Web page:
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Please Note I am asking how to cite a paper under blind-reviewed in an accepted paper, NOT a new paper to be submitted.

Chronologically,

  • First, I submitted paper A that requires double-blind review.
  • Then, I cite it in another paper B. (In paper B, I explained that paper A is not available since it is under a double-blind review process)
  • Paper B is accepted while paper A is still under review.
  • Now I have to submit the camera ready version of Paper B before the notification of Paper A.

Solution I

Put my blind review article into a pre-print archive (e.g. arXiv) so that it can be available for citing. But, would it "spoil" the blind review process?

Solution II

place an anonymized version of paper A in a dropbox folder and cite it with a link to that dropbox file in the reference. (Inspired by dsfgsho's answer to Double-blind review: submit a follow-up paper in a very short time)

What's the better solution? Is there any other solutions?


Related Questions:

  • 13
    Solution III: ask the editor? – user2390246 Jun 2 '17 at 12:36
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    Forget the dropbox thing. For the citation to be relevant, it has to be traced to the published version of paper A once that is available. Preprints published on arXiv should be automatically identified with their printed version (appearing later) by good citation databases. – Walter Jun 2 '17 at 15:37
  • The first post you're linking (Citing an article ...) is an exact duplicate. If I had enough rep, I would vote for closing this post for this reason. – Walter Jun 2 '17 at 15:41
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    @Walter, I disagree this is a duplicate, though it is related. The OP points out this is for a published version and not a submission. For a submission it's totally appropriate to say "under submission" for a related paper. For the publication, that would not be appropriate. // My own sense is that if the publication of B predates the acceptance (or not) of A, then B just shouldn't cite A. "A" does not yet exist. If it's important to cite it, then I'd use arXiv. But I like the "ask the editor or program chair" approach. – Fred Douglis Jun 2 '17 at 17:29
  • Let me note that solution II still gives away the fact that the authors of A and B at least have a substantial overlap. So you're not really anonymizing the dropbox folder version. – Peter Shor Jun 3 '17 at 11:00
6

While something is under review, it's in an indeterminate state and might not survive the review process. Once something is published, all of its critical supporting references need to be available.

Thus, I believe that the correct approach here depends on whether paper B actually depends on paper A, or if it's just a "related work" (e.g., "In Paper A, we solved a different problem from the same family of problems."):

  • If Paper B depends on Paper A, then I think you have no choice: put a preprint of Paper A into arXiv (or similar), and hope it doesn't hurt the blind review process---and in most cases it probably won't.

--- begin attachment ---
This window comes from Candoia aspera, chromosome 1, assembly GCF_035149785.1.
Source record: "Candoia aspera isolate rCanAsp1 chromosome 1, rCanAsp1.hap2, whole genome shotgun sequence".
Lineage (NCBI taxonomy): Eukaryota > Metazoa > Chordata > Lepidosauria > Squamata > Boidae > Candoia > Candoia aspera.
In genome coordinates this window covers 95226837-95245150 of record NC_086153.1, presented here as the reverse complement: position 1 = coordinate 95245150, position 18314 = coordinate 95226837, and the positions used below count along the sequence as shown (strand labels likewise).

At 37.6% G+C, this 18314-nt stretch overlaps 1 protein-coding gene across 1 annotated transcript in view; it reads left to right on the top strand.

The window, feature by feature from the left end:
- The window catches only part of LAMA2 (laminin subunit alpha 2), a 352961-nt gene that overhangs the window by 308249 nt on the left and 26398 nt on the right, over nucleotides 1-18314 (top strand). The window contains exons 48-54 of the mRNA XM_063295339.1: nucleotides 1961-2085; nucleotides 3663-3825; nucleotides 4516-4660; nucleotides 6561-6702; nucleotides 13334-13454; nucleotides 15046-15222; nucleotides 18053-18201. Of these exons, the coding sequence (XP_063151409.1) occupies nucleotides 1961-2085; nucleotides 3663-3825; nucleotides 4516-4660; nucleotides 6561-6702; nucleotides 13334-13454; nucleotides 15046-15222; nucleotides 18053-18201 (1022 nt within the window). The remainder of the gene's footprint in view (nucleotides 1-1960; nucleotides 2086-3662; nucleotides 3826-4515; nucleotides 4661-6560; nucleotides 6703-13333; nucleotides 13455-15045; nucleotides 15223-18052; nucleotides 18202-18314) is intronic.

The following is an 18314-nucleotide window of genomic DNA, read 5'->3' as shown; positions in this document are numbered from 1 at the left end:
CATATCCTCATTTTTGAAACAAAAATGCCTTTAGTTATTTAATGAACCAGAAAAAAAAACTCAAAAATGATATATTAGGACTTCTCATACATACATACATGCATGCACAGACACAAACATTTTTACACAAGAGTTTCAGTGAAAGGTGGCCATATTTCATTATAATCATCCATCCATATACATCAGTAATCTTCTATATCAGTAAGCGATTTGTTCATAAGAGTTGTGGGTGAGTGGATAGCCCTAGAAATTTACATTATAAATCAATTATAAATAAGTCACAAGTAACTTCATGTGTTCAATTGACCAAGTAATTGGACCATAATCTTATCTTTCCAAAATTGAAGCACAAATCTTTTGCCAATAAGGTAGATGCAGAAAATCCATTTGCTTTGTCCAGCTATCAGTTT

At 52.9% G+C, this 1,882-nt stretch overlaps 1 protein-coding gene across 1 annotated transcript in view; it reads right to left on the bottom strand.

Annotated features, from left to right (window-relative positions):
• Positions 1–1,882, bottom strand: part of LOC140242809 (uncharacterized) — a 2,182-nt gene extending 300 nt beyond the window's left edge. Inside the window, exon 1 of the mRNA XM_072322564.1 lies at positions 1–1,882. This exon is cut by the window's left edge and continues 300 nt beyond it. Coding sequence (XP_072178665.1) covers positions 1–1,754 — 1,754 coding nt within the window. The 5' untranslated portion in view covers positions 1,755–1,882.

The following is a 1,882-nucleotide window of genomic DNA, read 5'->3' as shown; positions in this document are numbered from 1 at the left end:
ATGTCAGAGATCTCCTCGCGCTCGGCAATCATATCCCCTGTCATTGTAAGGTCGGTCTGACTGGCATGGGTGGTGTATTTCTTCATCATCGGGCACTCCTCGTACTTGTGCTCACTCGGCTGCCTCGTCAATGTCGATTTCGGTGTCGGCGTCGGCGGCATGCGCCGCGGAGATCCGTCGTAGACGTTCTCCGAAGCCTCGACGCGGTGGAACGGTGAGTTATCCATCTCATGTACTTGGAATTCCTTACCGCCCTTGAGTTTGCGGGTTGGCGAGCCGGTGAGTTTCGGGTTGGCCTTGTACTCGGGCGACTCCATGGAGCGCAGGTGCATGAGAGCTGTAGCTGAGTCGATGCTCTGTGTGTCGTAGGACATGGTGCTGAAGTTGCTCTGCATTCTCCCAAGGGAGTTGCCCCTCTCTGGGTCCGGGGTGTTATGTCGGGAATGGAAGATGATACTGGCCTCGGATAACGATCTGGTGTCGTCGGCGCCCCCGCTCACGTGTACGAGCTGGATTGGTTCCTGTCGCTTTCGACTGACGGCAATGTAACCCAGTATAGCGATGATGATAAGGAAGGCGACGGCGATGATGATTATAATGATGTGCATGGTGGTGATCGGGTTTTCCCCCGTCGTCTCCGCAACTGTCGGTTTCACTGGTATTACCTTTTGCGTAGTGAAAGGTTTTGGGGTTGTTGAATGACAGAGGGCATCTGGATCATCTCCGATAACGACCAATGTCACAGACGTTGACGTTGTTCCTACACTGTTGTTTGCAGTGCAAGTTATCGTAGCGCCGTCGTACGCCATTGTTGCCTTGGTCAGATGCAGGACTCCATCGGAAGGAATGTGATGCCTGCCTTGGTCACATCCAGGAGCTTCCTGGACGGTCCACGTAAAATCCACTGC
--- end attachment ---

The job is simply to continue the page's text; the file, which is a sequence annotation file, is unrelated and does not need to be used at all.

• If citation of Paper A is only a "nice to have" for related work, then I would instead suggest simply dropping the citation, since the related work has not yet come into being. When I had much the same thing happen to me, I ended up following the second route, which was the right thing to do.

Nothing, however, can protect you entirely from the vagaries of the scientific publication process: in my own case, the first version of my Paper A was rejected partly because the reviewers took so long that they ended up complaining that I didn't cite my Paper B in it!

1

Reason is very simple: You don't do that, because you don't even have bibliographical info about your paper that is under the review. You don't even know if it will be accepted at all!

There is a very well known paper in my field, cited more than tens of times, from a top journal. The problem? Paper was never published, but somehow the authors managed to cite themselves or make the paper available online, along with the name of the journal where it was under review. Created hell of a confusion.

So the only decent solution would be, depending on your field, perhaps putting the paper up as technical report (if it is not under double blind review, otherwise you will violate double blind review concept) and cite that.

0

You can cite your work as an unpublished result, see e.g. http://academicanswers.waldenu.edu/faq/72964

(related to Publication Manual of the American Psychological Association)

Unpublished research includes work in progress, work submitted for publication but not yet published, or work that has been completed but not submitted for publication.

You will cite unpublished work the same as you would published work, with the author’s last name and the year the work is in progress or was completed.

  • NO. You don't do that! Not if subject to double blind review! You have to take care that you cite yourself as a 3rd person in a very neutral tone that will NOT reveal that you are actually citing yourself. Now, if the paper is under review, only authors would know that and then even this does not help. The question here is not "unpublished work" but double blind review rules! – xmp125a Feb 15 at 12:46
  • @xmp125a I understand your consern, but the reference to own, unpublished results does not violate the blind review, as there is a difference between the results you have obtained in your study, and the (attempt) to publish them. In my opinion, you own the results, and the journal (more or less) owns the published work. I realise that it is not, in practise, so clear-cut as I have descibed here. – Stefan Feb 15 at 12:53

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